The joy and relief associated with receiving a written job offer quickly sours if an employer withdraws or retracts it. The outcome of such an occurrence largely depends on whether the job offer made to a prospective employee was on a conditional or unconditional basis. When further action ensues, the employer and employee should keep a full record of documentation exchanged between both parties. Under most circumstances, both parties can reach a suitable outcome without the need for legal action.
Offers of employment
Although employers frequently make offers of employment verbally, providing a written offer helps in resolving or avoiding potential disputes. Any offers withdrawn after the prospective employee accepts them constitute a breach of contract even if employment has not officially started. If a job applicant chooses to start a case at an employment tribunal, instances of discrimination, problems within the recruiting process and breach of contract claims may arise. An offer of employment only becomes a binding contract when the applicant accepts it. Although accepted offers of employment are legally binding, always insist on having the offer made in writing.
Acceptance of an offer of employment takes the form of a positive act such as returning a letter of acceptance, agreeing a start date or handing in a period of notice with a current employer. As long as an applicant makes a statement of intention, withdrawing the offer of employment becomes a breach of contract. Offering the job verbally without the applicant accepting it does not constitute a binding contract.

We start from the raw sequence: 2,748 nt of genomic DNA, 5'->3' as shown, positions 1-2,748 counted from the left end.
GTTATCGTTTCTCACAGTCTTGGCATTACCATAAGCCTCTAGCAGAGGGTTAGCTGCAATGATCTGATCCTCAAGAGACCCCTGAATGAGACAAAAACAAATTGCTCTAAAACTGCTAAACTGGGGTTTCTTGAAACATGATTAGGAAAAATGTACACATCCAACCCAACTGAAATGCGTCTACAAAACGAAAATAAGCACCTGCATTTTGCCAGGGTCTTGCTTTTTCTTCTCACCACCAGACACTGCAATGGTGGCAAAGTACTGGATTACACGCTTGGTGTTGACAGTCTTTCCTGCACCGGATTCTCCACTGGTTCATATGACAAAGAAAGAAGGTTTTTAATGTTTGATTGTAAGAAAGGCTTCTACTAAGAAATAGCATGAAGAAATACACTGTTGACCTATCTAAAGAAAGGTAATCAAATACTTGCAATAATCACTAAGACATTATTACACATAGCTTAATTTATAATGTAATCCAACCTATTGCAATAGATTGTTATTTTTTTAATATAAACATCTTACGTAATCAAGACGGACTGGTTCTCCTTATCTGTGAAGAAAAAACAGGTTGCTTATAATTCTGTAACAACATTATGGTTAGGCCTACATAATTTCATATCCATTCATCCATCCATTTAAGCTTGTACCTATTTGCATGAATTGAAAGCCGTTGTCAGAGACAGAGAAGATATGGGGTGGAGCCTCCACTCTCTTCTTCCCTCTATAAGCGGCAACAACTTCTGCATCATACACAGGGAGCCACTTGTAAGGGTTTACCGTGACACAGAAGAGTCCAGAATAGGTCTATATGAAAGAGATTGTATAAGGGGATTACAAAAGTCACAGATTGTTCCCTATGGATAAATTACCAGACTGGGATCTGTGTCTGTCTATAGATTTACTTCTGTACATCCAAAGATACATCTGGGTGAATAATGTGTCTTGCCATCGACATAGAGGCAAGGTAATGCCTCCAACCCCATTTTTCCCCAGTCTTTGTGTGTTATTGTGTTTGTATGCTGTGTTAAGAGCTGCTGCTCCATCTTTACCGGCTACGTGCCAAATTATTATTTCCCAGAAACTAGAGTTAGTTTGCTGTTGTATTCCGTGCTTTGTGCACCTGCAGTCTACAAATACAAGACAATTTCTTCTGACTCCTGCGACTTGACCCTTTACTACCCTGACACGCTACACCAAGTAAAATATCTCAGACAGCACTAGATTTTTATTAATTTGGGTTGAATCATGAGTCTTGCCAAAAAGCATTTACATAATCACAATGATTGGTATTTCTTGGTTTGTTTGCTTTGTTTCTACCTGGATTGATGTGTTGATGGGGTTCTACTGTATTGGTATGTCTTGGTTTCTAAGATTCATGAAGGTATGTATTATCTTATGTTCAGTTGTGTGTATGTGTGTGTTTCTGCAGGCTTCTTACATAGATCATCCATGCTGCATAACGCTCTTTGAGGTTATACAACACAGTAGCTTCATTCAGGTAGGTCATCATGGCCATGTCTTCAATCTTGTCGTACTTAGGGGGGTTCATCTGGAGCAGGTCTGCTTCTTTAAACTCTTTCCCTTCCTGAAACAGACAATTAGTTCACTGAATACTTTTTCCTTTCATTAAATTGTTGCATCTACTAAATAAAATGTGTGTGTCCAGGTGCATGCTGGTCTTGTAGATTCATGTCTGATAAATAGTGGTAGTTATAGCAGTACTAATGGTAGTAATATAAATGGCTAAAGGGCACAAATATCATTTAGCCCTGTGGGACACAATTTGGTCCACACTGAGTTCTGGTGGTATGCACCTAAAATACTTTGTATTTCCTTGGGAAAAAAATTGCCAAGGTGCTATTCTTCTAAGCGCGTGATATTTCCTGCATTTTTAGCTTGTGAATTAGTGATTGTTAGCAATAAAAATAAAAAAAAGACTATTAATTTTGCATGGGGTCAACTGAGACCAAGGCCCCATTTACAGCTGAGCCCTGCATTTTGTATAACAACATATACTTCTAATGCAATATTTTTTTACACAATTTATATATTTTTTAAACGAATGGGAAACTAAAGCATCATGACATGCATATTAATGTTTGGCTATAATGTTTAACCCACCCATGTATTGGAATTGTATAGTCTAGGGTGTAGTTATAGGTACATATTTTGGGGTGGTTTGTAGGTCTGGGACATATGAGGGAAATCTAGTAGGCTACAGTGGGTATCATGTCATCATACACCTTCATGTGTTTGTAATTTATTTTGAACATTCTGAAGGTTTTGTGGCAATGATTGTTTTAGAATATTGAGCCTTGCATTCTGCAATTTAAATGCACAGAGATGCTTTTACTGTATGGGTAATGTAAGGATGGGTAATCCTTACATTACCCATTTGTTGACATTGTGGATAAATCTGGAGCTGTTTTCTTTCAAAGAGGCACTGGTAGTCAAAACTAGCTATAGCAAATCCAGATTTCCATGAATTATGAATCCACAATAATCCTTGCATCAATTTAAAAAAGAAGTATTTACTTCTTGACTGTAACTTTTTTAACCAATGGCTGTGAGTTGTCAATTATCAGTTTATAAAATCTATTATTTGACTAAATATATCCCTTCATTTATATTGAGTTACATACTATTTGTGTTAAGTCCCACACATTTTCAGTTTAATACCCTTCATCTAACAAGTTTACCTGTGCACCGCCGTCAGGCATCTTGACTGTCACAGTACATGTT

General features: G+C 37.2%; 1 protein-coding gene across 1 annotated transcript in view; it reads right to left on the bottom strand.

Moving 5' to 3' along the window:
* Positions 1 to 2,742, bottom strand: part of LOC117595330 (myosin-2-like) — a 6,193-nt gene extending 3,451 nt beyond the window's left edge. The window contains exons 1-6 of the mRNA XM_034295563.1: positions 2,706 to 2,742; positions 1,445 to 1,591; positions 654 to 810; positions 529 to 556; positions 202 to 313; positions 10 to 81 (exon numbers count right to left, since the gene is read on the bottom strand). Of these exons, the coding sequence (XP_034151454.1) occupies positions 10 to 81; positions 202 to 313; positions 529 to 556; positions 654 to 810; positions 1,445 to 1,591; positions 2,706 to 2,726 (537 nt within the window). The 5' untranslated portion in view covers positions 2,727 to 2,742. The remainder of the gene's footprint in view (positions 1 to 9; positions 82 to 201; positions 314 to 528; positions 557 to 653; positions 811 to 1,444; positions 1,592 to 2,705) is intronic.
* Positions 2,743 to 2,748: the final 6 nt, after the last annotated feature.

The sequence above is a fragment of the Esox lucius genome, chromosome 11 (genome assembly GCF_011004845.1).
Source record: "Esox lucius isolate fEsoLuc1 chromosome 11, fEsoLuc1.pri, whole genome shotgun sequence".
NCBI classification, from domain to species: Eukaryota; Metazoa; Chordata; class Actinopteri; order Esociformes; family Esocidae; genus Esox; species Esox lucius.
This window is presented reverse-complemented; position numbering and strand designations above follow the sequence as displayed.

When an applicant takes positive steps resulting in a binding contract between both parties, the employer may still withdraw an offer of employment and the correct course of actions often prevents breach of contract claims through a tribunal. The applicant retains the right to sue for damages in the event of a withdrawn offer so compensation becomes a consideration.
Usually, the levels of compensation relate to the notice period the applicant would receive had they started work and in most cases, payments are minimal. Typically, a 1-week notice period applies on probationary periods whenever a new employee starts work. Compensation becomes more costly in circumstances where a business makes an offer of employment for a senior role. Senior employees enjoy longer periods of notice and these frequently extend from between 3 and 6 months.
An agreed offer of employment accepted by an applicant who subsequently changes their mind can see employers enforcing their right to making that applicant work out any contractual obligations defined in their period of notice agreement. The employer also has the right to sue for breach of contract but this happens rarely. Conditional job offers are not binding contracts and employers may withdraw an offer if the applicant fails a medical or provides unsatisfactory references.